According to the Pew Research Center, millennials are poised to overtake baby boomers as the largest living adult generation sometime in 2019. By 2020, this group, which will then be in their prime spending years, will have a collective spending power of $1.4 trillion — a number that nearly every industry has noted.
Born between 1981 and 1996, millennials have often been misunderstood by the media for fiscal irresponsibility and for “killing” entire industries. However, a deeper look at the generation’s spending habits and priorities reveals that these common assertions are false. It turns out that many of the claims about millennials’ spending habits are overblown and fail to recognize the shift in priorities between baby boomers, Gen Xers, and millennials.
The fear that many industries will die is an unfounded one. That said, these industries won’t thrive without undergoing a certain degree of change. The sectors most poised to come out on top will embrace changing preferences, becoming more sustainable, affordable, and flexible.
CB Insights recently released a report highlighting 12 industries that are primed to thrive under the millennial spending reign. From coffee to skincare, here’s a peek at how, exactly, certain CPG sectors are set to change.
Today, millennials account for approximately 44 percent of the demand for coffee in the U.S. However, they aren’t interested in drinking the same drip coffee brands their parents and grandparents favored. Instead, millennials are seeking out cold brews, specially prepared beverages, and gourmet, ethically sourced, sustainable products.
Gone are the days that Folgers will fly off the shelves simply because it is a legacy brand. In fact, recent data shows that 70 percent of the coffee consumed by millennials is considered “gourmet.” Additionally, millennials are gravitating away from hot coffee as a whole, instead preferring canned cold brews, nitrogen-infused blends, and those with experimental ingredients like CBD or protein powders.
This more environmentally-conscious generation is also looking for brands that are ethical, committed to fair trade and organic, environmentally sustainable growing practices. Overall, millennials’ love of coffee is a positive sign for growers and brewers, but brands that wish to thrive will have to differentiate their offerings in order to attract their attention.
By 2021, the frozen foods sector could be worth $290 billion globally. This resurgence in the often-overlooked grocery category is thanks, in large part, to millennials. For example, in 2017, millennials spent an average of 9 percent more on frozen foods than other demographics, and in 2018, frozen food sales went up for the first time in five years.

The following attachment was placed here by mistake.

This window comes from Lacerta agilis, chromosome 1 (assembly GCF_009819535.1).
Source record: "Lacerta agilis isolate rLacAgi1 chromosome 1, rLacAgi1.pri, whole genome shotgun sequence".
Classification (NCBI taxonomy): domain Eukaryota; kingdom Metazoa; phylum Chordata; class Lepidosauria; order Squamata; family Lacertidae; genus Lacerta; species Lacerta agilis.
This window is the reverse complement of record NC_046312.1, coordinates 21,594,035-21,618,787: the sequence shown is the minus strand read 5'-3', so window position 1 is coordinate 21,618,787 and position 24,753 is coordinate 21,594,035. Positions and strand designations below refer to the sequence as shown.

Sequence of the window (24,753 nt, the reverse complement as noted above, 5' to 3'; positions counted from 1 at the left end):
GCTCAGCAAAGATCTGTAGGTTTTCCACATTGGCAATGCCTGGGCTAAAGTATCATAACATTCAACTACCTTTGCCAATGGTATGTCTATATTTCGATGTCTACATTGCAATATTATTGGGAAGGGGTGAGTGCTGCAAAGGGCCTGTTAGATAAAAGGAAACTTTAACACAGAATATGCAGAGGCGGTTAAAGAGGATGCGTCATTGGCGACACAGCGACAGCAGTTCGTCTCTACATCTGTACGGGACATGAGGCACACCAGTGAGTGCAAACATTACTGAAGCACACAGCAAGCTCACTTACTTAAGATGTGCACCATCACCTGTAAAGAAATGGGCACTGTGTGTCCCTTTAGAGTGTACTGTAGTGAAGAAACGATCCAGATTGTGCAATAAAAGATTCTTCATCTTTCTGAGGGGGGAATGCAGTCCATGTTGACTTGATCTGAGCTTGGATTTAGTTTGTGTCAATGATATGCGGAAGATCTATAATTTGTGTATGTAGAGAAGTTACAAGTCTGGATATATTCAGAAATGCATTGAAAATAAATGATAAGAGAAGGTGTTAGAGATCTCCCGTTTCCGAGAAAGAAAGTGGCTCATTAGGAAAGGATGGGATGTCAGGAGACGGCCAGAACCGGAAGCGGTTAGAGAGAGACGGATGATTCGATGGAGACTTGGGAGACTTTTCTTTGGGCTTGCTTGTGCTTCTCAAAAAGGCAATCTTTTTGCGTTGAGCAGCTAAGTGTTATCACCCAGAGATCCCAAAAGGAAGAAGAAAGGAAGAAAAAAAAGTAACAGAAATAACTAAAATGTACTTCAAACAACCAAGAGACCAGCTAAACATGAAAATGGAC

The generation is driven to the grocery category for a number of reasons: their professed appreciation for convenience, their shortage of time, their limited incomes, and the increased availability of healthy frozen foods. Brands like Gardein, which sells plant-based products, and Daily Harvest, which provides a frozen smoothie and frozen bowl subscription service, both provide a wider selection and higher quality ingredients than the frozen food brands of yesteryear.
It’s these companies that offer plant-based meals and gourmet ingredients that will dominate freezers in the coming years.
Over the last few years, sales of sugary carbonated drinks have continued to decline as health-conscious millennials have begun reaching for seltzers and flavored carbonated waters instead. The trend has sent many of the top soft drink manufacturers scrambling to diversify their offerings in an effort to shore up their increasing losses on soft drinks. For example, Coca-Cola recently acquired Mexican seltzer brand Topo Chico and PepsiCo owns Bubly, a canned sparkling water.
In addition to major brands, many smaller independent beverage companies have also emerged. In fact, venture capitalists invested more than $152 million in seltzer and sparkling water companies in 2018 alone. Many of these new ventures, like Recess and White Claw, are capturing the attention of millennials by spiking their beverages with CBD and alcohol. The most successful brands will appeal to millennials’ health-conscious attitude while differentiating themselves from other brands on the shelves.
The global cosmetics market remains one of the fastest-growing industries in the world. With a $530 billion valuation in 2017, the industry is expected to surpass $800 billion by 2023. The bulk of this growth will come from smaller brands that grew their market share by 5 percent from 2010 to 2015, rather than legacy brands, which lost 6 percent of their market share over the same time period.
The shift in the cosmetics industry largely comes from the way millennials find brands. The group is three times more likely to research new products on social media before making any purchases. Companies like Glossier, that use platforms like Instagram as their primary marketing channel, will see more revenue gain than others.
Additionally, millennials are drawn to niche merchandising, sustainable products, natural, high-quality ingredients, and a lack of animal testing in development. Companies that make the effort to connect with their customers are sure to see a high return on investment, even in a crowded market.
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